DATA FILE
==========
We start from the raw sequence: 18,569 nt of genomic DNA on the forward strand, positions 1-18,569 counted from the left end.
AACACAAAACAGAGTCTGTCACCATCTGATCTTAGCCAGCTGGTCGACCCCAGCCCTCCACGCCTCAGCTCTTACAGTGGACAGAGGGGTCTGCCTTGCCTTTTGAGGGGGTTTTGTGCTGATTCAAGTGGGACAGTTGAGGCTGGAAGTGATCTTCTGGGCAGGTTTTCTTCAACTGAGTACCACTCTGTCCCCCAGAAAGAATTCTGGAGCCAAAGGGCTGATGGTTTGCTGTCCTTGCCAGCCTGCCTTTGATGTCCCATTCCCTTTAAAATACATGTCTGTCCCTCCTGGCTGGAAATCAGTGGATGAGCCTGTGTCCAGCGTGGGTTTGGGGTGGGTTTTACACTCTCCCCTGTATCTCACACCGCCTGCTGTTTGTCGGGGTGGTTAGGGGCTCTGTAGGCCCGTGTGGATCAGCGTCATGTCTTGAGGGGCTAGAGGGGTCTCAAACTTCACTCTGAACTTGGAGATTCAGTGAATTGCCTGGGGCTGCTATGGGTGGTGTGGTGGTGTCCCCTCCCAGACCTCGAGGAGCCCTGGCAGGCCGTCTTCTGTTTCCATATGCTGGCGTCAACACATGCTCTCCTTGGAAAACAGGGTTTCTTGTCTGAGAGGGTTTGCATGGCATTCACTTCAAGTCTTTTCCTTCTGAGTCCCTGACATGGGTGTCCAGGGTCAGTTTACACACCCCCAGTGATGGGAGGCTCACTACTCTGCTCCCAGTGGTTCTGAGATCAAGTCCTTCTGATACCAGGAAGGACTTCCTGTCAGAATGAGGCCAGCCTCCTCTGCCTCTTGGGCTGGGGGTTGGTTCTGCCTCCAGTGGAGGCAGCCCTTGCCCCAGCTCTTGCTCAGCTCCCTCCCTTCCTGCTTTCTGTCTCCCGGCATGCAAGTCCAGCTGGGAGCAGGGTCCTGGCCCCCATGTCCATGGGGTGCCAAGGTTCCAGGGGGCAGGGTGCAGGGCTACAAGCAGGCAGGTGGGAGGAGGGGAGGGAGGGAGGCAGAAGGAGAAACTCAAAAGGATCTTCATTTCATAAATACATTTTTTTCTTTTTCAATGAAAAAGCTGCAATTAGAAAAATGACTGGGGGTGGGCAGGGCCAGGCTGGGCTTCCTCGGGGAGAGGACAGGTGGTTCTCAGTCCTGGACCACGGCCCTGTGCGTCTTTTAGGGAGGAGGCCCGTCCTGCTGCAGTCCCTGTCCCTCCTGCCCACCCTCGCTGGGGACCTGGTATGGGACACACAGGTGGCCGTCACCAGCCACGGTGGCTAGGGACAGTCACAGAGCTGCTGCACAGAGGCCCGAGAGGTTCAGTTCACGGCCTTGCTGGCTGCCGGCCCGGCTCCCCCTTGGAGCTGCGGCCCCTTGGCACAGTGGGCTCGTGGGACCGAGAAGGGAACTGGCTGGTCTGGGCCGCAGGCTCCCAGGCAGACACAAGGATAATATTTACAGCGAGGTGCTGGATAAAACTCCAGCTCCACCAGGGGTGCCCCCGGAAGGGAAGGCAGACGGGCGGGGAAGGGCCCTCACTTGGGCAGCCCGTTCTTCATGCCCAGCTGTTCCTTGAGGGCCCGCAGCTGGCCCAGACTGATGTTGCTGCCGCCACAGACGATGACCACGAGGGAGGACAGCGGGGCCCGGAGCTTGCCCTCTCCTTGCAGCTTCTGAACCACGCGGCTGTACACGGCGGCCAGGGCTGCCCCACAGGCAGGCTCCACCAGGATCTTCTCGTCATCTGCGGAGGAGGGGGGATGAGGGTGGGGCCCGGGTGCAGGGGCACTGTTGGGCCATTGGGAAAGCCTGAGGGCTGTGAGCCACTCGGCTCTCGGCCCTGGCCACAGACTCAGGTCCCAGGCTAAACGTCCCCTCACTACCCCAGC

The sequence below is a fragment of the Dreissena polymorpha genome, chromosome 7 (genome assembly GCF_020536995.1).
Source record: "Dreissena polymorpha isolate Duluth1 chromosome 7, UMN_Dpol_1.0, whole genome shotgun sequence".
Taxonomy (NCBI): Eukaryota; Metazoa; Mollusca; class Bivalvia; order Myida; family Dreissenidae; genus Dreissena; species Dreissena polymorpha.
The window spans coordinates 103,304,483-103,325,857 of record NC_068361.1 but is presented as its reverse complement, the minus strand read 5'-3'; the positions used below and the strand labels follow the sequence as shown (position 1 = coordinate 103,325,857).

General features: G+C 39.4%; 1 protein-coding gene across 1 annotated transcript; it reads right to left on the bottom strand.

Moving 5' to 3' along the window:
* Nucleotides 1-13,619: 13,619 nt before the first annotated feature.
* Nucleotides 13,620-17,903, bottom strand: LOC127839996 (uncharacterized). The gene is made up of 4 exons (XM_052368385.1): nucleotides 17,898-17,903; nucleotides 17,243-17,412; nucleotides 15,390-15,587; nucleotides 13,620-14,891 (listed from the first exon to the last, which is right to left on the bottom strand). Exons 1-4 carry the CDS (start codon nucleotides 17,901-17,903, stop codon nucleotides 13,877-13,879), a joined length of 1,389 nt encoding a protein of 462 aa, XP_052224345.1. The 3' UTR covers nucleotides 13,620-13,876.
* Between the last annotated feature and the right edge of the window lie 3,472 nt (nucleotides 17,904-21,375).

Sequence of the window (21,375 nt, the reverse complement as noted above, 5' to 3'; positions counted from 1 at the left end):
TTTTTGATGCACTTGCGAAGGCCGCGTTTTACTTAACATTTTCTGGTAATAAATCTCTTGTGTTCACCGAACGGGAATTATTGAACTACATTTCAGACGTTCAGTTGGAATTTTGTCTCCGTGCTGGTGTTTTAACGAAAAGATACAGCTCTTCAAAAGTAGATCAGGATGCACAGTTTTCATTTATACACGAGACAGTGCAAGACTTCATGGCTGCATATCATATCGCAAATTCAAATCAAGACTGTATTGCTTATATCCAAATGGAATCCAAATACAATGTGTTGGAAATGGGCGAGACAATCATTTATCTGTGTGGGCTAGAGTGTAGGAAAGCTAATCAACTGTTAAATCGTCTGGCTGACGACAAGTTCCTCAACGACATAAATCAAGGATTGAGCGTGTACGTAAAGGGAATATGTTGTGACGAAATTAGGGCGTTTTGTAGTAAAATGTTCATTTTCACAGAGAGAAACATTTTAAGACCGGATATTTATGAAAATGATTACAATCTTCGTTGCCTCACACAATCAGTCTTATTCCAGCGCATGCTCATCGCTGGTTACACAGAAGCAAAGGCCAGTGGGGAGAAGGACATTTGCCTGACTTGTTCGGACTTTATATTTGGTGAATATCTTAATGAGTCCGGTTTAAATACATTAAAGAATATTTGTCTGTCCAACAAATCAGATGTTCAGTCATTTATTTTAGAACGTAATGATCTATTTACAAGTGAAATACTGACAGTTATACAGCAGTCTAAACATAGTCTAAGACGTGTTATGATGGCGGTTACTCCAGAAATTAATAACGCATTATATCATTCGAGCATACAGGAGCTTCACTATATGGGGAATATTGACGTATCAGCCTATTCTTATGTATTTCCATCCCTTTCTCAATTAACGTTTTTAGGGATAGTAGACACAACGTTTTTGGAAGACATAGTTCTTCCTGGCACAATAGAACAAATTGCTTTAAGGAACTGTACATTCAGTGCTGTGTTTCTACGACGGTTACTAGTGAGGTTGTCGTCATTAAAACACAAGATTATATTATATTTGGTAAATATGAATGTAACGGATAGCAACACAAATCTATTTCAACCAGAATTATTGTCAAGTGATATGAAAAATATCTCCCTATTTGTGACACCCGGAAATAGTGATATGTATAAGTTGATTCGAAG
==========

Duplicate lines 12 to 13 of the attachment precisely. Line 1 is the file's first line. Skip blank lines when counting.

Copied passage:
Sequence of the window (21,375 nt, the reverse complement as noted above, 5' to 3'; positions counted from 1 at the left end):
TTTTTGATGCACTTGCGAAGGCCGCGTTTTACTTAACATTTTCTGGTAATAAATCTCTTGTGTTCACCGAACGGGAATTATTGAACTACATTTCAGACGTTCAGTTGGAATTTTGTCTCCGTGCTGGTGTTTTAACGAAAAGATACAGCTCTTCAAAAGTAGATCAGGATGCACAGTTTTCATTTATACACGAGACAGTGCAAGACTTCATGGCTGCATATCATATCGCAAATTCAAATCAAGACTGTATTGCTTATATCCAAATGGAATCCAAATACAATGTGTTGGAAATGGGCGAGACAATCATTTATCTGTGTGGGCTAGAGTGTAGGAAAGCTAATCAACTGTTAAATCGTCTGGCTGACGACAAGTTCCTCAACGACATAAATCAAGGATTGAGCGTGTACGTAAAGGGAATATGTTGTGACGAAATTAGGGCGTTTTGTAGTAAAATGTTCATTTTCACAGAGAGAAACATTTTAAGACCGGATATTTATGAAAATGATTACAATCTTCGTTGCCTCACACAATCAGTCTTATTCCAGCGCATGCTCATCGCTGGTTACACAGAAGCAAAGGCCAGTGGGGAGAAGGACATTTGCCTGACTTGTTCGGACTTTATATTTGGTGAATATCTTAATGAGTCCGGTTTAAATACATTAAAGAATATTTGTCTGTCCAACAAATCAGATGTTCAGTCATTTATTTTAGAACGTAATGATCTATTTACAAGTGAAATACTGACAGTTATACAGCAGTCTAAACATAGTCTAAGACGTGTTATGATGGCGGTTACTCCAGAAATTAATAACGCATTATATCATTCGAGCATACAGGAGCTTCACTATATGGGGAATATTGACGTATCAGCCTATTCTTATGTATTTCCATCCCTTTCTCAATTAACGTTTTTAGGGATAGTAGACACAACGTTTTTGGAAGACATAGTTCTTCCTGGCACAATAGAACAAATTGCTTTAAGGAACTGTACATTCAGTGCTGTGTTTCTACGACGGTTACTAGTGAGGTTGTCGTCATTAAAACACAAGATTATATTATATTTGGTAAATATGAATGTAACGGATAGCAACACAAATCTATTTCAACCAGAATTATTGTCAAGTGATATGAAAAATATCTCCCTATTTGTGACACCCGGAAATAGTGATATGTATAAGTTGATTCGAAG